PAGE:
Adoptees shouldn’t be expected to feel grateful.
Michelle Madrid-Branch is an international adoptee, author, and adoptee coach. She shared with me in an interview that adoptees are often told to “just be grateful.” I have experienced this through my own children, who are often told they are “so lucky” to be adopted by “loving parents.” She told me that this grateful-adoptee narrative can “increase our sense of shame because we often are dealing with high levels of unspoken and unresolved grief.” She adds, “Adoptees deserve the space to grieve what’s been lost and to define what gratitude looks like on their terms.” Instead of assuming, we can practice “leaning in and listening,” even when adoptees “say things you don’t want to hear.” Madrid-Branch reminds us, “Our truth is what frees us.”
Stereotyping birth parents is hurtful.
Jill Murphy also shared, point-blank, that based on her experience as a birth mom, “Being a pregnant teen doesn’t mean you’re slutty.” Birth parents are often stereotyped as young, poor, drug-addicts, who are sexually promiscuous. The issue is that people tend to degrade the birth parents and elevate the adoptive parents as the saviors, superheroes, or saints. Adoptive parents are often praised for “rescuing” a child “in need of a good and loving home.” We need to remember that birth parents are the child’s first parents. They deserve respect, and there’s no need to compare adoptive and birth parents. (Plus, the comparisons are usually based on stereotypes—not the individual facts of any situation.)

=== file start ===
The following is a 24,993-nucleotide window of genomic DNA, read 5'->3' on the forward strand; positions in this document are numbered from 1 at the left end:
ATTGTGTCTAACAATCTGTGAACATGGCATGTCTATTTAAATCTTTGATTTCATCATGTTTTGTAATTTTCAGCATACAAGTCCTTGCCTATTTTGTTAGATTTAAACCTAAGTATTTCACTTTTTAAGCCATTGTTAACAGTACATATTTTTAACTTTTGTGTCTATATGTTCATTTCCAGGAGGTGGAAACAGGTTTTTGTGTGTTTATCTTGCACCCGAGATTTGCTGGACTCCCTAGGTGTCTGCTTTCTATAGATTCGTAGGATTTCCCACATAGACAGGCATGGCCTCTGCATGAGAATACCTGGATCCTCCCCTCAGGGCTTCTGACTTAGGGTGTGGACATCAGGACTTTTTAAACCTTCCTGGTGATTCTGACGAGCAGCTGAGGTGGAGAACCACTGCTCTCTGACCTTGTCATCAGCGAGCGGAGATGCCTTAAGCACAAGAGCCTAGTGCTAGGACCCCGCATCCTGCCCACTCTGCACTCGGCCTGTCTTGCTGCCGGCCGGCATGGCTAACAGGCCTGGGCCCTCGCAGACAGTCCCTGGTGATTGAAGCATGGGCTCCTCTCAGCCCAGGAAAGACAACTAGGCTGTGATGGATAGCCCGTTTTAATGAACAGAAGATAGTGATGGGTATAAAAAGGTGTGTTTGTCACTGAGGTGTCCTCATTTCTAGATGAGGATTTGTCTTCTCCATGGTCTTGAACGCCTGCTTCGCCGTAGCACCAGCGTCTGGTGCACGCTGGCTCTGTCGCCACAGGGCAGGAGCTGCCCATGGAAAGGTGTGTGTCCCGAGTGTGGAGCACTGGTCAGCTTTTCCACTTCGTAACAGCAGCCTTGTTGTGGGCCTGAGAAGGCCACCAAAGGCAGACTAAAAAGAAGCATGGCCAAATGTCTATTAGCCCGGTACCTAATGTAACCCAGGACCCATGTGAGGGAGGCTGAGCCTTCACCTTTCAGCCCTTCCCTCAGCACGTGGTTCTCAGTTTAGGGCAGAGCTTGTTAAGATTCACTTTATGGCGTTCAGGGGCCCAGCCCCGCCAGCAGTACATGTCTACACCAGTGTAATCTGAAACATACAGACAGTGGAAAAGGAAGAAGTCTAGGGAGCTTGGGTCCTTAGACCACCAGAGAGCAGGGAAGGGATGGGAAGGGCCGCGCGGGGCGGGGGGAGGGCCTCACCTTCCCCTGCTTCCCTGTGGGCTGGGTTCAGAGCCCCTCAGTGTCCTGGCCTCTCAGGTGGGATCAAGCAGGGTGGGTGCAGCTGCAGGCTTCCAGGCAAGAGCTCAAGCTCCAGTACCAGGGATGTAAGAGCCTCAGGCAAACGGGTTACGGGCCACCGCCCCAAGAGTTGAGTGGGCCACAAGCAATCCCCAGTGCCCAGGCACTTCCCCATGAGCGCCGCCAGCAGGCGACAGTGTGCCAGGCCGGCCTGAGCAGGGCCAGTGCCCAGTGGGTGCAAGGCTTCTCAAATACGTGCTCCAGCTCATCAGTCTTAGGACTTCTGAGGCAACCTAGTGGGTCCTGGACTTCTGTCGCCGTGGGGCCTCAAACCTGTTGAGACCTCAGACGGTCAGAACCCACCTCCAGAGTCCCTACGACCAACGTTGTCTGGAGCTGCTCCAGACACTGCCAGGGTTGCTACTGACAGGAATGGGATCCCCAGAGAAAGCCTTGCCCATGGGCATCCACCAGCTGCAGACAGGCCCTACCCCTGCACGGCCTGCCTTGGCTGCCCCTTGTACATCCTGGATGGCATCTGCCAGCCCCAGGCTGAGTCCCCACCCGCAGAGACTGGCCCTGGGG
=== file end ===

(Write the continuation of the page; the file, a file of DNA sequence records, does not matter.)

Transracial adoptees need more.
Heba Freese, who was transracially and internationally adopted from Ethiopia, told me in an interview that in her experience, it’s hard to “fit in with the white kids since you are considered racially Black.” Additionally, it’s also difficult to fit in with the Black kids. Being adopted transracially, according to Freese, requires a “cultural assimilation” for the adoptee “to thrive” with their new family. The adoptive family cannot just love the child and think everything will be fine. Instead, they need to do all they can to regularly incorporate their child’s racial culture into their family life. Keia Jones-Baldwin, content creator at Raising Cultures, cuts to the chase. As a mom of four children, three of whom are adoptees, she wants hopeful adoptive and foster parents to know, “If you aren’t willing to put in the work to check your own biases, don’t adopt transracially.”
Adoptees need support.
Caroline J. Sumlin is an adoptee and former foster youth, as well as a writer and co-founder of Black Girl Voices. She shared with me in an interview that adoption is loss that causes “permanent, traumatic, psychological” life-long effects. For example, she struggles with “fear of abandonment.” When she faces gaslighting when she shares her experience and feelings, it can lead to “more trauma, shame, frustration, anger, and resentment.” She wants today’s adoptive and foster parents to take classes on adoption trauma, have a trauma-informed therapist on standby, and make sure they’re trained on their child’s cultural identity. Adoptees can find refuge in other adoptees, because “no one else will ever understand these deep wounds.” By having the proper support, adoptees may be able to “share openly and not feel so alone.”
Historically, National Adoption Awareness Month has centered adoptive parents and their beliefs about adoption, as well as the need for foster parents and adopting children who are legally free for adoption from the foster care system. Thankfully, this is changing to be more inclusive — and honest. More adoptees and birth parents are speaking up, using social media platforms to share their honest experiences with adoption. We need to listen and learn from them, creating an accurate understanding of adoption and honoring lived experiences.